However, when you're looking at the proportion of a group that meet a particular threshold, eg 61% of GET group have 'improved', i don't think it's statistically correct to measure the difference between groups. I think you can say eg the GET group improved more than the SMC group and quote a p value for this, but can't be precise about the size of difference. So while a 'net increase of 15%' is probably a good indication of the size of difference, I don't think it's statistically robust. So if this is right, the authors are probably reporting the data in the right way (even if they've changed the definition of 'improved' from the protocol).

    However, I'm happy to be corrected on this if anyone knows better (Dolphin?).
  6. oceanblue

    oceanblue Senior Member

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    it did occur to me that publication of the trial was delayed unitl after NHS budget cuts had been finalised for next financial year (2011/12)...
  7. Mark

    Mark Acting CEO

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    Well-written responses summarising all the key bullet points in short, simple, non-technical language, with detail left to the references, are going to be sorely needed. The study IS an opportunity to expose the manipulation and spin, even though the problem remains that the control of the media removes our ability to put the information in front of the general public.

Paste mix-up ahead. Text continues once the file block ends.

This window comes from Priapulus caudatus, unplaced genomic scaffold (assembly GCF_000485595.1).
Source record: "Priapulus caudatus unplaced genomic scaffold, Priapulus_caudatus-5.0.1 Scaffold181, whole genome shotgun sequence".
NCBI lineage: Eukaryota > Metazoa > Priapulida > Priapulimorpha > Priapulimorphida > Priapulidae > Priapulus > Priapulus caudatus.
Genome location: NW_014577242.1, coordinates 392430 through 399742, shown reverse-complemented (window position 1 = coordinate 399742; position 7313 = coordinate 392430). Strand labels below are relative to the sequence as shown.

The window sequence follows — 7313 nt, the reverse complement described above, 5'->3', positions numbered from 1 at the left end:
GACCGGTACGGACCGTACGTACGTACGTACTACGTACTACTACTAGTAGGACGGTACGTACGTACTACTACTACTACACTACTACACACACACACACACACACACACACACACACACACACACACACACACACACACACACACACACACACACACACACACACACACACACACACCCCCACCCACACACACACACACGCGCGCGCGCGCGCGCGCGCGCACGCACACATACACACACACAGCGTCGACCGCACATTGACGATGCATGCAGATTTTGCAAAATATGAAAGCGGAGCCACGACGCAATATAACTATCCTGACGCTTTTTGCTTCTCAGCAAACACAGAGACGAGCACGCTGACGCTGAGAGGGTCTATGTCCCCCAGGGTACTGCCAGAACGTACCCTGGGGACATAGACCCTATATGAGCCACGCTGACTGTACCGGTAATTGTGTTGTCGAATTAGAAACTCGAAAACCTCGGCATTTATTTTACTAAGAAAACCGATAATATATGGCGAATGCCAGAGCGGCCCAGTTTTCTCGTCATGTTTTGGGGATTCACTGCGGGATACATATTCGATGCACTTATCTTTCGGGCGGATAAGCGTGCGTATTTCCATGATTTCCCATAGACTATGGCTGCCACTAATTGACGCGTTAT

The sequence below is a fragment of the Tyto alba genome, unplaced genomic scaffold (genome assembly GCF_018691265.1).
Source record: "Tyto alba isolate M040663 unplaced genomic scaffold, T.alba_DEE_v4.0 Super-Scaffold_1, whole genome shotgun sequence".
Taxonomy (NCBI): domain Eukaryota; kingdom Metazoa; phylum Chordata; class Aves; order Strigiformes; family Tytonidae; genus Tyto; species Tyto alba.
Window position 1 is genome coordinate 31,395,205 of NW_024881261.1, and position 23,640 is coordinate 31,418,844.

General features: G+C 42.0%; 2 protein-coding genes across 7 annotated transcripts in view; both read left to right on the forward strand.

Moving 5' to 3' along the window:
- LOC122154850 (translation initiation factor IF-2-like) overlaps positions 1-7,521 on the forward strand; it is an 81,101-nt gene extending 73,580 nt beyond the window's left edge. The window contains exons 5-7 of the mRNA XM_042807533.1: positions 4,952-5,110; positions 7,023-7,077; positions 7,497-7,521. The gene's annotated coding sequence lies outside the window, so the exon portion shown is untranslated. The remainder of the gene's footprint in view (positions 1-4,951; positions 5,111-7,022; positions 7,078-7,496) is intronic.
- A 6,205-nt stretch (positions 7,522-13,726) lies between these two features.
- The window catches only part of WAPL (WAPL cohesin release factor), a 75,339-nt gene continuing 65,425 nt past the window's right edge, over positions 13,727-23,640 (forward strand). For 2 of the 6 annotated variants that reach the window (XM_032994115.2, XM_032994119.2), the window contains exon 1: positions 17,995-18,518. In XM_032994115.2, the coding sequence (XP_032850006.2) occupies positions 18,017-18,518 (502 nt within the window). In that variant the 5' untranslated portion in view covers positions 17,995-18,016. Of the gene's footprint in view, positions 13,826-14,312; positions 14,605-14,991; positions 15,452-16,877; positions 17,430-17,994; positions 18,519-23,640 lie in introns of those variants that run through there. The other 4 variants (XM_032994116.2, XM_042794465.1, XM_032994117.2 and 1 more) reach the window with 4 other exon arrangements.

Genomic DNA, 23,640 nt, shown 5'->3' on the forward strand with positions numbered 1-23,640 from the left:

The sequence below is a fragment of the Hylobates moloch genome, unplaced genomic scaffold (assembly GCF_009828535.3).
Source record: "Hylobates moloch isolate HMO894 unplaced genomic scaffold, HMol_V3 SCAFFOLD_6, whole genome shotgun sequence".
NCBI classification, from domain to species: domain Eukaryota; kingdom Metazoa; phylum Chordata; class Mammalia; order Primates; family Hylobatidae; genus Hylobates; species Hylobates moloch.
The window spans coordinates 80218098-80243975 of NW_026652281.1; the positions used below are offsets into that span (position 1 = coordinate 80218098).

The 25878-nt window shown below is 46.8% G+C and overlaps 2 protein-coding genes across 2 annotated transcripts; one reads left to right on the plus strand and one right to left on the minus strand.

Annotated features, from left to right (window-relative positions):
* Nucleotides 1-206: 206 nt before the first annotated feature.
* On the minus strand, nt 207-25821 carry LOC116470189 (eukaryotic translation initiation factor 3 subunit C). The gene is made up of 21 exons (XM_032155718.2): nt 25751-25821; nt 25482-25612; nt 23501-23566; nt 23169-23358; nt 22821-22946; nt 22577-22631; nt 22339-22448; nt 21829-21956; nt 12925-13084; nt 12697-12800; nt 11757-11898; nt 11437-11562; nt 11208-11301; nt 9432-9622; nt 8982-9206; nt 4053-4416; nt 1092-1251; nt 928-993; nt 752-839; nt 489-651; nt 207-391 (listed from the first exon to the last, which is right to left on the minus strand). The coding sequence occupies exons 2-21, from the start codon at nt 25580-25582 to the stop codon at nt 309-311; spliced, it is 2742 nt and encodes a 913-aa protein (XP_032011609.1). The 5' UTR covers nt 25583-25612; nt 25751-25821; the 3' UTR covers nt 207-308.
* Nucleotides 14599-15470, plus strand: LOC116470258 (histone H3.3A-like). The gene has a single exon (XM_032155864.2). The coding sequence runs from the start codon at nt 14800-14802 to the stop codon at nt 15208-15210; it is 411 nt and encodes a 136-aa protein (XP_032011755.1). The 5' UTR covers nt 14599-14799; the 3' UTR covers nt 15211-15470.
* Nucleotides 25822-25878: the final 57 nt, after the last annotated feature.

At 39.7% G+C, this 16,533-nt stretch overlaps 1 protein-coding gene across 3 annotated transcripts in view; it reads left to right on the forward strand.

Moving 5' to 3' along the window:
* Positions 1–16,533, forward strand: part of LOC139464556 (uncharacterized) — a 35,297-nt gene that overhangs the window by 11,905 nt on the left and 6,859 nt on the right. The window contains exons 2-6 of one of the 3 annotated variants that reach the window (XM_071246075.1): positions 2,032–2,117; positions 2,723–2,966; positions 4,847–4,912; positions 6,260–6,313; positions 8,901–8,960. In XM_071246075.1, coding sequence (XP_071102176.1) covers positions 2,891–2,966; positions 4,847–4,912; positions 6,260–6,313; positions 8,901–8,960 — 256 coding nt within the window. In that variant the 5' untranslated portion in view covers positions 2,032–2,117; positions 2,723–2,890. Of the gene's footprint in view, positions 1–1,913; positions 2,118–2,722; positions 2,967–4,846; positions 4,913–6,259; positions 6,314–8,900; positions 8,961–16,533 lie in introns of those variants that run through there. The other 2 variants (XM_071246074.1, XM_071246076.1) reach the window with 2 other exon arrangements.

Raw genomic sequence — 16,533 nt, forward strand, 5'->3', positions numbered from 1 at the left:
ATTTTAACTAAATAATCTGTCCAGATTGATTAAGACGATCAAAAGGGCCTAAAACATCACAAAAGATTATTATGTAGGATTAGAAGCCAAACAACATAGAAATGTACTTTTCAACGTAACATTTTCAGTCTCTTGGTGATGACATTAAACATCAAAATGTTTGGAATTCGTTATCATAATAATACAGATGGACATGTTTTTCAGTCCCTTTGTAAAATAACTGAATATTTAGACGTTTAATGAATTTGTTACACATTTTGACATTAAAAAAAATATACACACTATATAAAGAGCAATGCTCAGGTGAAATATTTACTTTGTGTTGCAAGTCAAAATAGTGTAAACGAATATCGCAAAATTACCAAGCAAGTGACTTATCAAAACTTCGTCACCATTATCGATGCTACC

But we are all too close to it. We always tend to fail to effectively summarise the truth of the matter in language that ordinary people can easily understand. This is not our fault. We have to dive into a maze of complexity and clever techniques of deception in order to work out how they pulled off each trick. To then untangle that deception and lay it bare in ways that everyone can understand is a horribly difficult task even for healthy people. But I think that achieving this is a big part of the way out of the maze we're trapped in.

    Top of my head, bullet points, needing fleshing out by those with better understanding of all the technicalities...

    Who were they studying? Not us!

    1. The patients for this study were recruited from "CFS specialist treatment centres" which are shunned by most ME/CFS patients, and the study itself confirms just how ineffective those treatment centres are - even less effective than CBT and GET.

    2. Of 3000 patients referred to the study by those treatment centres, around 75% were rejected because they were found to be sick - with other medical conditions, and with the immune and neurological symptoms that characterise the real disease. Yet those patients were diagnosed with ME/CFS and were being treated as such at the treatment centres - so the study's results themselves only apply to at most 25% of those diagnosed with ME/CFS in the UK.

    3. The study's authors used their own definition of CFS, which explcitly excludes patients with the symptoms of ME/CFS, and broadens the definition so as to include many patients suffering from depression.

    The study redefined success after it failed miserably to meet its original goals.